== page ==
Come Together: Design Societies, Professional Associations, Conferences, and Coworking
Written by K. Emma Ng
Supported by Creative New Zealand
Emma Ng is a contributor to Aotearoa Design Thinking 2018, a series of commissioned critical design essays published by Design Assembly and funded by Creative New Zealand.
This article is the third in a four part series on design and its support structures that enable us to nurture, celebrate and critique designers and their work. Over the course of the year Ng will “map Aotearoa’s past and current support structures, look at models elsewhere, and mull possibilities for the future”. Read part one here and two here.
A/D/O’s atrium features a “periscope” skylight and rotating sculptures by architects and artists.
Last year, while living in Brooklyn, New York, I found myself frequenting a new coworking space in Greenpoint called A/D/O. It was strange and slick; a symbolic capstone in a neighborhood made over by Richard Florida-flavoured gentrification. Sponsored by BMW Mini, A/D/O is a “creative space” that combines free coworking desks with paid office spaces and fabrication workshops. It also hosts a Nordic-themed café where I once ate what can only be described as delicious and fancy gruel (mushroom porridge). I worked there because it was free, and because it had nice bathrooms and longer opening hours than the public library.
At the same time, I’d subscribed to a listserv populated by freelance writers and editors. The listserv was the outgrowth of a tiny coworking space in Brooklyn’s Gowanus neighborhood, and it quickly swelled into an active and supportive cohort. As well as sharing leads and advice, writers frequently use the listserv to exchange warnings about media outlets that pay poorly or otherwise mistreat their contributors. Motivated by a general pattern of turbulence in the media landscape, there are even rumblings of the group piloting its own model for a sustainable media organisation.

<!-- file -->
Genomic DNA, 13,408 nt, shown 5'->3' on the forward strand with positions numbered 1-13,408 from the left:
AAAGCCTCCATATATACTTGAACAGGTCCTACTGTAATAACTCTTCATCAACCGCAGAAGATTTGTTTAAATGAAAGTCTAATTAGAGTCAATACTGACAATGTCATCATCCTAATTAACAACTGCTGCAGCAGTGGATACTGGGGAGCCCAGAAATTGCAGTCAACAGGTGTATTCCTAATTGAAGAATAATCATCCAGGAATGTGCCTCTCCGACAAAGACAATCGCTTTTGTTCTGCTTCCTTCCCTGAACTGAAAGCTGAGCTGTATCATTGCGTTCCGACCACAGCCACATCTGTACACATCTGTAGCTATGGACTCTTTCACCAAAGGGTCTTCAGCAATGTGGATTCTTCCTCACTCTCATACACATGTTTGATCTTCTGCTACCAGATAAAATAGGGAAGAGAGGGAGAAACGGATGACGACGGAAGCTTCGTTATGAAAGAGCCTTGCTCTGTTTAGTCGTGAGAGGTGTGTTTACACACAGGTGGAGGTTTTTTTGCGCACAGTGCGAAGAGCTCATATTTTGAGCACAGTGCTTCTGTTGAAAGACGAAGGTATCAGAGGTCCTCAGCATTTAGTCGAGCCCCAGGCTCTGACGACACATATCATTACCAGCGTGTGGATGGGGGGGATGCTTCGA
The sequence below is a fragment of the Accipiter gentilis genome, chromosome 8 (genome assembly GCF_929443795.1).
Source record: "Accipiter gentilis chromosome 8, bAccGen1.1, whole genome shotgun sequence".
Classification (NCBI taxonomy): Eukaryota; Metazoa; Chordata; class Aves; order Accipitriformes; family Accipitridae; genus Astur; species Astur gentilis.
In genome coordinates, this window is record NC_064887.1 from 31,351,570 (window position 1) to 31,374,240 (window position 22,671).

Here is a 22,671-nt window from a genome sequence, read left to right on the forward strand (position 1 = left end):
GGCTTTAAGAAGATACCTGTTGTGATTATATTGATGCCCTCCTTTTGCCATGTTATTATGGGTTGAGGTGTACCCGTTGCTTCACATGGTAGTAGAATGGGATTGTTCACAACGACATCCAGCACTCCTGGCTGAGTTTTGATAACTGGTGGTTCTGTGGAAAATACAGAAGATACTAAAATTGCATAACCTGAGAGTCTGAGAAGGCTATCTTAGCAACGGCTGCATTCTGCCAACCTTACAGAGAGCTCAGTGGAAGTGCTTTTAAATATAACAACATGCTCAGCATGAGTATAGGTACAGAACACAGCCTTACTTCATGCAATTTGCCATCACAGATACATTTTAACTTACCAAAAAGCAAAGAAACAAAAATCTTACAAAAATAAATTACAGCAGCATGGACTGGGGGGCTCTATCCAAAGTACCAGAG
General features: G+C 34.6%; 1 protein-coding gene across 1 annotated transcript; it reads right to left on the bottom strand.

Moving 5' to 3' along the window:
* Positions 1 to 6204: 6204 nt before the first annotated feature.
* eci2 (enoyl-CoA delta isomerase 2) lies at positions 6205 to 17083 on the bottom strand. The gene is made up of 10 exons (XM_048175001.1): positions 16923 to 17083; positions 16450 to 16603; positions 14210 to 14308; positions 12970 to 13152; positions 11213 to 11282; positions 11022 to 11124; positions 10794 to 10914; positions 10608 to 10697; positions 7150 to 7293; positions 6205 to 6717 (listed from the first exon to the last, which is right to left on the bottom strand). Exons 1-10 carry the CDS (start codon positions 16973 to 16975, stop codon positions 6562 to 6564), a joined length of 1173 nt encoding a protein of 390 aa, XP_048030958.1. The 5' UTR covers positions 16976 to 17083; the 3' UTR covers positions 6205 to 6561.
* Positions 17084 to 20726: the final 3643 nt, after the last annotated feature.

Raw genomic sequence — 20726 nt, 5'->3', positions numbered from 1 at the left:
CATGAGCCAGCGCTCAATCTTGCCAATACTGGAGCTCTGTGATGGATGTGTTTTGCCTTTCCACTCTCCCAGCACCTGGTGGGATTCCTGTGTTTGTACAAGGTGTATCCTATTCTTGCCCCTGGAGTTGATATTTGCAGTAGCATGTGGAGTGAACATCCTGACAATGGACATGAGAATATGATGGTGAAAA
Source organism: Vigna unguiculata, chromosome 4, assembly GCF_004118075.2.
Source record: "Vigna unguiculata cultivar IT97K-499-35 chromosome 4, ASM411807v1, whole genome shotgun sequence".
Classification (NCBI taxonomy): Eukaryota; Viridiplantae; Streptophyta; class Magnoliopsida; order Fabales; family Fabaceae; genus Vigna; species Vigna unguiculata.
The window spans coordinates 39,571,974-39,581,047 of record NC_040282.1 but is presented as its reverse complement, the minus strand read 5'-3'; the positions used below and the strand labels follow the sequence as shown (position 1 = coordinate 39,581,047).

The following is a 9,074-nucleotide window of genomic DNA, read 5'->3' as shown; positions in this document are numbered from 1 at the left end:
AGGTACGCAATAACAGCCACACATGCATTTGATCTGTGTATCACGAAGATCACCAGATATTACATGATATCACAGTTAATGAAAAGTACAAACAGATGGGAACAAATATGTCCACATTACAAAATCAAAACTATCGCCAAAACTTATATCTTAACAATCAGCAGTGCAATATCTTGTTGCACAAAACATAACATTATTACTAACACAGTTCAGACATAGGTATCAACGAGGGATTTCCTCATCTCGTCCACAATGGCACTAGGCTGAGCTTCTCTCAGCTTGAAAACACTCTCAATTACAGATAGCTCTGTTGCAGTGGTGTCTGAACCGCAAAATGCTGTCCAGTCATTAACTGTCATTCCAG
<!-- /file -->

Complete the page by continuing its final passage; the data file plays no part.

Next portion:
Weighing these two modes of coworking against one another set me thinking about the potential of these types of spaces — as places where freelancers and contractors might assemble to find a collective voice and eke back some control in their working arrangements. This is an idea we’ll return to later in this piece, after tracing an arc through a range of other initiatives that have pulled designers together: government bodies, professional associations, and design conferences.
My aim is to unravel ideas about how collectivity can support designers, and so it’s important to say from the outset that critiques in this essay are built on an optimistic understanding of “coming together” as an act bursting with potential. And a disclaimer: some of the cultural shifts I’m trying to frame up are relatively recent. So consider this a rough first draft of this history.
Design as an economic lever — state-sponsored initiatives
Let’s start with the most officious mode of collectivity, which sees central government play a role in facilitating design practice. In Aotearoa this has a patchy history. The most prominent state-sponsored design body was the New Zealand Industrial Council (NZIDC), which operated between 1967 and 1988. Following that, not much attention was paid to design until the Design Taskforce was developed in the early 2000s, and quickly succeeded by New Zealand Trade and Enterprise’s Better by Design programme.
I touched on the limited scope of Better by Design in my first article for this series, but here I want to look at how each of these bodies reflects the agenda of their time. Each frames design as a catalyst for economic development. Like Britain’s Design Council, established in 1944, the NZIDC it was initially geared toward boosting trade and commodity production. Design historian Christopher Thompson has written a detailed blog post about the Council and William B. Sutch, the well-known economist and public servant who drove the establishment of the NZIDC. “His contention, his dream you might say,” writes Thompson, “was that a local design promotion body would be a critical element in this intellectually-driven industrial renaissance. In Sutch’s view New Zealand’s future lay with its people and not on the production of grass.”